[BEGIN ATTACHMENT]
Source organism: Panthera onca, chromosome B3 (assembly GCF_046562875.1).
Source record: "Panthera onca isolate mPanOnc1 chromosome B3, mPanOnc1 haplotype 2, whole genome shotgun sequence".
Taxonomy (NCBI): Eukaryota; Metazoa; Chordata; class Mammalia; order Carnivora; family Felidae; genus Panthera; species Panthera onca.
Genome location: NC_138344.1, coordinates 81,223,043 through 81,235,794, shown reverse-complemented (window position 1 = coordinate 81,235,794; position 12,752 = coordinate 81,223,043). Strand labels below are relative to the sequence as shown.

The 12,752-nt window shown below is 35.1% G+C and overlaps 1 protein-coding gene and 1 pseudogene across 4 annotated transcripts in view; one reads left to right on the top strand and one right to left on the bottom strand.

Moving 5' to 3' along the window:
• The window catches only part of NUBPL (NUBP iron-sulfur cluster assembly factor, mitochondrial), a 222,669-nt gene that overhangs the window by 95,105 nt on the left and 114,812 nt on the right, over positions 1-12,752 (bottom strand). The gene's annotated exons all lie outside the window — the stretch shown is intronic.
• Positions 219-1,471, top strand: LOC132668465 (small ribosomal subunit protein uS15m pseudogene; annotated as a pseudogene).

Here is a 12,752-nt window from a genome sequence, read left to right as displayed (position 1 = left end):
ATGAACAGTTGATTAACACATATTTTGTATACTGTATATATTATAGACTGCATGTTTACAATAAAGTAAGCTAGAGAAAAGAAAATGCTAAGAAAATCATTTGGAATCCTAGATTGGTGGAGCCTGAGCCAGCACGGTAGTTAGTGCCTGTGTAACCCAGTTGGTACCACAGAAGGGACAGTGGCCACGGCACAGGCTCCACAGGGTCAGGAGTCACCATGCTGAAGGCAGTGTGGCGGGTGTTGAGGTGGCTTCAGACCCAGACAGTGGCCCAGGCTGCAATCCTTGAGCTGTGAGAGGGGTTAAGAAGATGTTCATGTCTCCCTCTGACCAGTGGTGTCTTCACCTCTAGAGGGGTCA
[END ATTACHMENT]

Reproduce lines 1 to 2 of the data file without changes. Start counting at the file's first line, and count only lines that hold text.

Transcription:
Source organism: Panthera onca, chromosome B3 (assembly GCF_046562875.1).
Source record: "Panthera onca isolate mPanOnc1 chromosome B3, mPanOnc1 haplotype 2, whole genome shotgun sequence".